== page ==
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Democracy

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Bridgewater State University

Articles 1 - 3 of 3

Full-Text Articles in Political Science

How And Why Do Dictatorships Survive? Lessons For The Middle East, Erica Frantz Dec 2012

How And Why Do Dictatorships Survive? Lessons For The Middle East, Erica Frantz

Bridgewater Review

Political events in the Middle East and North Africa (MENA) have dominated news headlines for the past two years. Since the revolution in Tunisia in December 2010, one dictatorship after the next has appeared on the verge of collapse, as citizens gather en masse to voice their demands for democratic governance. In countries such as Libya and Egypt, though relatively successful democratic elections were held following the collapse of long-standing dictatorships, it is uncertain whether the new political system being installed will be democratic or autocratic. When looking to the future of the region beyond the Arab Spring, one thing ...


Will The Arab Spring Succeed In Bringing Bread, Freedom, And Dignity?, Sandra Popiden Dec 2012

Will The Arab Spring Succeed In Bringing Bread, Freedom, And Dignity?, Sandra Popiden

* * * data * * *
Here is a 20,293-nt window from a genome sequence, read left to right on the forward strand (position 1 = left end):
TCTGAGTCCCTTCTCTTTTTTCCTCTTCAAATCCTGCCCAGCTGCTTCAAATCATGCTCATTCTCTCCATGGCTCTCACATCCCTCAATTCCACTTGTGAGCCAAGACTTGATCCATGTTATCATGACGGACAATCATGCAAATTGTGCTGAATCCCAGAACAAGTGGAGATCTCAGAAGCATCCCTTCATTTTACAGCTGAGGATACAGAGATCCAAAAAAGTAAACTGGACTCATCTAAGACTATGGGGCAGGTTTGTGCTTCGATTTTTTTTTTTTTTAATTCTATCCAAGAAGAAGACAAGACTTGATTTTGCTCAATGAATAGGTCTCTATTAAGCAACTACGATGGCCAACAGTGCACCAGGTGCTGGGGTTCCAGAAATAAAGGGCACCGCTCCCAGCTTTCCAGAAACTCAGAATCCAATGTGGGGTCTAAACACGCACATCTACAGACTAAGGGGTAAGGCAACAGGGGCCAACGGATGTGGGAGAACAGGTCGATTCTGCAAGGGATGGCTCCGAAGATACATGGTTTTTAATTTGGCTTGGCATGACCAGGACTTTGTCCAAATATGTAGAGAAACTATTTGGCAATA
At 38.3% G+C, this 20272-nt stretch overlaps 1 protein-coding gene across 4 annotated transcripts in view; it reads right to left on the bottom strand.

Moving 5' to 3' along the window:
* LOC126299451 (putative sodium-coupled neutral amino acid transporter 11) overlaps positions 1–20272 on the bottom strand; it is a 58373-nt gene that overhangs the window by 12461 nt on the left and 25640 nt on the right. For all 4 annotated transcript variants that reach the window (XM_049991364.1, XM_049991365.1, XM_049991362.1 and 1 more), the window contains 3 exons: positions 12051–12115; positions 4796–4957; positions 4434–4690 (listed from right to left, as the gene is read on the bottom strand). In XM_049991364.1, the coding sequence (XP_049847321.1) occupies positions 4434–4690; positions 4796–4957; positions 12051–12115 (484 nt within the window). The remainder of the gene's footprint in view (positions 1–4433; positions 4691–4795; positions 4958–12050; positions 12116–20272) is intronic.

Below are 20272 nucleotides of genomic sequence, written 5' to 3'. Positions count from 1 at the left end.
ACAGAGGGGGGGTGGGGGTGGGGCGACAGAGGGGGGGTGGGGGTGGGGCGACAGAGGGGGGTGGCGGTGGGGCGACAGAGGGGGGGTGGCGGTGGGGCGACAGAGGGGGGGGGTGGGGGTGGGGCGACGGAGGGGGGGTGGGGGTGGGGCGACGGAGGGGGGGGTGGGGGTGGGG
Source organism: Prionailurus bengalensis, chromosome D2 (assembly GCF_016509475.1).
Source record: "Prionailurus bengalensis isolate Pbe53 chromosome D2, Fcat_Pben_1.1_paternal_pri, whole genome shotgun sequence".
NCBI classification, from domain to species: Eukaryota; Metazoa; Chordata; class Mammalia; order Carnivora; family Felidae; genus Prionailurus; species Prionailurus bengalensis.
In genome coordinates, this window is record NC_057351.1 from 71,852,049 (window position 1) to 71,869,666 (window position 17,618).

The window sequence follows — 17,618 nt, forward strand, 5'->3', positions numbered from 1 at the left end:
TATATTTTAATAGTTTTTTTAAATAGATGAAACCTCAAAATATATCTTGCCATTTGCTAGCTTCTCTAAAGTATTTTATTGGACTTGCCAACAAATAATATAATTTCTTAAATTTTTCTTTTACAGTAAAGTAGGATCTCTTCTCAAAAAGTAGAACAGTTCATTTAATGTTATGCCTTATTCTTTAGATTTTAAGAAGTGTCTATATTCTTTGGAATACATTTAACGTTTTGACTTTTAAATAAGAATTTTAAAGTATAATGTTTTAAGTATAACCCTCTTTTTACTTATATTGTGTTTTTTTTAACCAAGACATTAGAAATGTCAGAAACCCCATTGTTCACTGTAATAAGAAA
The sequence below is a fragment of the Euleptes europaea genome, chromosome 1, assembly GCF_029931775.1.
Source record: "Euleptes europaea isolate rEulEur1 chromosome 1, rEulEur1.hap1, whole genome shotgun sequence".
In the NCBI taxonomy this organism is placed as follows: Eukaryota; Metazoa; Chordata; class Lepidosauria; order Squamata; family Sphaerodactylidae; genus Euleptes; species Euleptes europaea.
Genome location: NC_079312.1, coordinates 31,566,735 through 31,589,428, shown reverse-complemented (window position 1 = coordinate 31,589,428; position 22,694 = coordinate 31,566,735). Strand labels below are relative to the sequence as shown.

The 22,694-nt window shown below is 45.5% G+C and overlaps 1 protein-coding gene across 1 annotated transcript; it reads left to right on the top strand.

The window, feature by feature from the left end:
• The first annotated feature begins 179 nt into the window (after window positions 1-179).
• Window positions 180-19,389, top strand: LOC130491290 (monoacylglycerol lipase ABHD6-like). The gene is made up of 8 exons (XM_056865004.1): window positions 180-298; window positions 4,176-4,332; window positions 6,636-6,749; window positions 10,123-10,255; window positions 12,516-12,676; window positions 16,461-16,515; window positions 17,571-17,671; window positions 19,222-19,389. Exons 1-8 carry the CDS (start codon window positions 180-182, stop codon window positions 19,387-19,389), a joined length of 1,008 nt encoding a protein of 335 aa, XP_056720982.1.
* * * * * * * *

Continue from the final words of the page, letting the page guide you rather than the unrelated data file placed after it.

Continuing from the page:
Bridgewater Review

Economic discontent fueled the political dissatisfaction that erupted in the Arab Spring uprisings in Tunisia, Egypt, Libya, and Yemen in 2011. Demonstrators blamed repressive authoritarian governments for slow economic growth, increasing poverty and social inequality, high youth unemployment and rampant corruption. Alongside demands for increased political freedom, greater participation in politics, and an end to repression were calls for economic freedom and improved well-being. The uprisings, which spawned democracy in Tunisia, Egypt, and Libya, continue to reverberate across the Middle East and North Africa (MENA) by opening up previously closed public spaces to wider popular participation in national debates over ...


Social Media And Political Changes In Al-Alam Al-Arabi, Jabbar Al-Obaidi Dec 2012

Social Media And Political Changes In Al-Alam Al-Arabi, Jabbar Al-Obaidi

Bridgewater Review

The Arab countries are typically described as lacking democratic traditions, freedom of the press, human rights and civil liberties. The utilization of social media for political purposes became crucial to the widespread expression of pent-up social discontent that precipitated the Arab Spring. Uploaded videos, photos, and Twitter feeds served to outrage people in Tunisia, Egypt, Libya, Yemen, Bahrain, and Syria. This volatile combination of a young population, authoritarian rule, corruption and poverty is prompting youth to spearhead political demonstrations and the demand for regime change.